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Jewish Repertory's '4,000 Miles' is a worthwhile journey

Of the many terrifying aspects of grief, perhaps the worst is its unpredictability.

Depending on its angle of approach,  it can launch you into a harrowing period of self-destruction, depression or even violence. It can wash over you like a tide and then recede, leaving you waterlogged but alive. Or it can drop several tons of immobilizing weight on you, which cannot be displaced by anything short of Herculean effort.

Some mixture of these reactions to grief happens to the two central characters in Amy Herzog's masterful play "4,000 Miles," which opened Oct. 28 in the Maxine and Robert Seller Theatre in Getzville.

The Jewish Repertory Theatre's smart and sensitive production, directed by Saul Elkin and featuring fine performances from Ellen Horst and Nick Stevens, provides a kind of Cubist portrait of grief from several astute angles.

For the strong and stalwart Vera, pushing 90 and watching her friends fall away one by one, grief is an expected disappointment that is no less disappointing for being expected. For her considerably weaker grandson Leo, whose best friend was recently killed on a cross-country bike trip, grief is a personal injustice that gives him permission to unleash his most self-destructive impulses.

In Herzog's tightly constructed narrative, Vera and Leo meet somewhere in the middle as they spar and commiserate in Vera's small Manhattan apartment. They share stories about one another's lives, and especially their regrets, eventually coming to an understanding about each other and their slightly misplaced priorities.

Herzog, who has a keen understanding of the way insecurities manifest themselves in strange or ugly behavior, strikes an ideal balance between humor and pathos. Thought it can at times feel slightly analytical, its ultimate effect is one of deep humanity. It recalls another slightly analytical and deeply human masterwork on grief, Joan Didion's book "The Year of Magical Thinking."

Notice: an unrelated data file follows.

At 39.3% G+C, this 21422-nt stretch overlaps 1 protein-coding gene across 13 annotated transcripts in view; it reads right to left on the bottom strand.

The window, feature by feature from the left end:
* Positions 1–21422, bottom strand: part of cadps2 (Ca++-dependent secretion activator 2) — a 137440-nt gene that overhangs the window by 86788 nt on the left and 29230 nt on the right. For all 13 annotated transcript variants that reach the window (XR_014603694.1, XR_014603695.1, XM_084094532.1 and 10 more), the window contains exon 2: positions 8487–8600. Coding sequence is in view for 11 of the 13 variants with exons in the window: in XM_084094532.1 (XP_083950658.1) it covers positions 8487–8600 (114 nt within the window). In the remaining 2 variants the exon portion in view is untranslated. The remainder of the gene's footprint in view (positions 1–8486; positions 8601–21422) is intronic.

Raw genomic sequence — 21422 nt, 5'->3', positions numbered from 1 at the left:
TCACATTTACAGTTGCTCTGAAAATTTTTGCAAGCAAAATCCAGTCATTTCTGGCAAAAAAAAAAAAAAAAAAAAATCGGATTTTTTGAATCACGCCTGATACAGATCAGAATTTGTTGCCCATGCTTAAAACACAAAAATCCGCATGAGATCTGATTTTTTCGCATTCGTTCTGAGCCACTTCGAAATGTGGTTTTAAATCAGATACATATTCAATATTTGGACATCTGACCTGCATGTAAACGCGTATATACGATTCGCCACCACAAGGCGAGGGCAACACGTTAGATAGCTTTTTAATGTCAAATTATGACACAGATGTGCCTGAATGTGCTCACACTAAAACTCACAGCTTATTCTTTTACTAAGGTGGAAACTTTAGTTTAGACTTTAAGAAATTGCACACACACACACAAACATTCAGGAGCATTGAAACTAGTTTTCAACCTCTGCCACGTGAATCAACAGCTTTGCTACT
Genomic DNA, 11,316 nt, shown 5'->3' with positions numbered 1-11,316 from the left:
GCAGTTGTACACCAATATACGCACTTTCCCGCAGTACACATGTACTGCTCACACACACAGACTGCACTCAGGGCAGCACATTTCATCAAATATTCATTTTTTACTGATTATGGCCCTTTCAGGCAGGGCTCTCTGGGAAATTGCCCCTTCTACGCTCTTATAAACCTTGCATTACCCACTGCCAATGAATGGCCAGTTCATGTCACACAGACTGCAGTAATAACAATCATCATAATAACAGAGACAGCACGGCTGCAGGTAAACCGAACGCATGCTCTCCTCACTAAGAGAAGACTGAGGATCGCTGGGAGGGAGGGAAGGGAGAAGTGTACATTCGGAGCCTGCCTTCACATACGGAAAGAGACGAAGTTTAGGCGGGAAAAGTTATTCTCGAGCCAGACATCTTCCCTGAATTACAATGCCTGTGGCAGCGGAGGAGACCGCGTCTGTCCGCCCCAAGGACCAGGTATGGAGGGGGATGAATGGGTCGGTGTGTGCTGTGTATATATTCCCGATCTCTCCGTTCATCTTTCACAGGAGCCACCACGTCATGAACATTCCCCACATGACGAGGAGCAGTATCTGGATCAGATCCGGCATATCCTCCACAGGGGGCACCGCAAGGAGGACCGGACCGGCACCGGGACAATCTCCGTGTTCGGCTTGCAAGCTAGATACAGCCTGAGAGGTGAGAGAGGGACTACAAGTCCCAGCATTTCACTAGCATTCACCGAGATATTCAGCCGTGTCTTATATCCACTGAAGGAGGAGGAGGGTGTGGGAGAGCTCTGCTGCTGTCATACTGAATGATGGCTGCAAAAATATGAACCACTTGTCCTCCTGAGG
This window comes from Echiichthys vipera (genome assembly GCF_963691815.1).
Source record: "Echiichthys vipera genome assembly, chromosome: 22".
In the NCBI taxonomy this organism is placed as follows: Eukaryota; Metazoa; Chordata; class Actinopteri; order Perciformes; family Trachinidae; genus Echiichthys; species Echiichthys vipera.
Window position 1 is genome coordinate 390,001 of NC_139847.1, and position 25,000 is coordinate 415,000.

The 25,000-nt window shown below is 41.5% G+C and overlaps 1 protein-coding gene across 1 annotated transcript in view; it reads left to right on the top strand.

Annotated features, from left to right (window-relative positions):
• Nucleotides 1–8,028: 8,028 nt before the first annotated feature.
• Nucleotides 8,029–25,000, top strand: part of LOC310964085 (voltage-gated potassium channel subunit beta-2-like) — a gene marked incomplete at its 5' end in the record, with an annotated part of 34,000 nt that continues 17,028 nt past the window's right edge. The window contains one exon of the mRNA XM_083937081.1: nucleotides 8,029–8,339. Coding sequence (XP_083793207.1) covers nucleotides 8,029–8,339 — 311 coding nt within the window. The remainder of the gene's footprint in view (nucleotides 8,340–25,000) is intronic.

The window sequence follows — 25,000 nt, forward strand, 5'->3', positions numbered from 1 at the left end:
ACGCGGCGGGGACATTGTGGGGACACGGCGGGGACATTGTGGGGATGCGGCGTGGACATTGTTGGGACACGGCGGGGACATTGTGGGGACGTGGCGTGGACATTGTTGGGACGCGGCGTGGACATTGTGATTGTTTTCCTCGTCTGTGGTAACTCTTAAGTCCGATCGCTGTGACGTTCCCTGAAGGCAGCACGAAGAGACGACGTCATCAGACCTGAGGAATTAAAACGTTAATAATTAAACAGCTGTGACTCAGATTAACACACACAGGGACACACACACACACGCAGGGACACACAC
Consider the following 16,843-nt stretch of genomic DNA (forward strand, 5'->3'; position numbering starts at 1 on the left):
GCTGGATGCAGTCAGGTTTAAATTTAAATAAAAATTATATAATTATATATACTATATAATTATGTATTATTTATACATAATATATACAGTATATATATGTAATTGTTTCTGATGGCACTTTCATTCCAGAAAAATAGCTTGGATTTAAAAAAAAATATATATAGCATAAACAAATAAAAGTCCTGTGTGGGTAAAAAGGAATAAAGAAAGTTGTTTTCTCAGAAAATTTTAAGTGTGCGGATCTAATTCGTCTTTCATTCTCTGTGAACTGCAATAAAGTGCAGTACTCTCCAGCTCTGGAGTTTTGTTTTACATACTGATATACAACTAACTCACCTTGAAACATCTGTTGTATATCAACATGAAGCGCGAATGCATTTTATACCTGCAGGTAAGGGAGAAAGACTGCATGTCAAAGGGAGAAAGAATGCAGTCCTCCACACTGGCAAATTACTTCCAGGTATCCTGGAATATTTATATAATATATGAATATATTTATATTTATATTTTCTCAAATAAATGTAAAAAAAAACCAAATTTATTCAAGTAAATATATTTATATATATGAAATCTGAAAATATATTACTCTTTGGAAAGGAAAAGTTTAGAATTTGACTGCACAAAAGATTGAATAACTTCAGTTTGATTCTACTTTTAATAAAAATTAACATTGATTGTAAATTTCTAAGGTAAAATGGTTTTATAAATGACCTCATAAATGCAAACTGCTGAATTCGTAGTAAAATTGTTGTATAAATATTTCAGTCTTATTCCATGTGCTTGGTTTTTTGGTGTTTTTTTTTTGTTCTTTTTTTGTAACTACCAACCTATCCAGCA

Elkin's production, well attuned to the rhythms of the script and the idiosyncrasies of its cast, is even-keeled. It is smartly lit by Brian Cavanagh and features a contemporary sound design by Tom Makar that provides graceful transitions between Herzog's tightly written vignettes.

Horst's measured performance as the elderly Vera anchors the production and gives Stevens an alternately stubborn and hilarious foil to play off of. Stevens possesses an unmistakable intensity and affability, though his performance at points seemed somewhat too practiced.

As a pair of secondary characters designed to flesh out Leo's backstory and his wayward emotional state, the earnest Marissa Biondolillo and hammy Sara Kow-Falcone also turn in memorable performances from limited material.

Jewish Repertory turned a few heads in the Buffalo theater community this year by launching an all-Herzog season, with productions of "After the Revolution" and "The Great God Pan" planned for next year. Judging by its season opener, that decision looks like a smart move.



Theater Review
★★★½ (out of four)
Drama presented through Nov. 20 in the Maxine and Robert Seller Theatre, 2640 North Forest Road, Getzville. Tickets are $10 to $38. Call 688-4114 or visit

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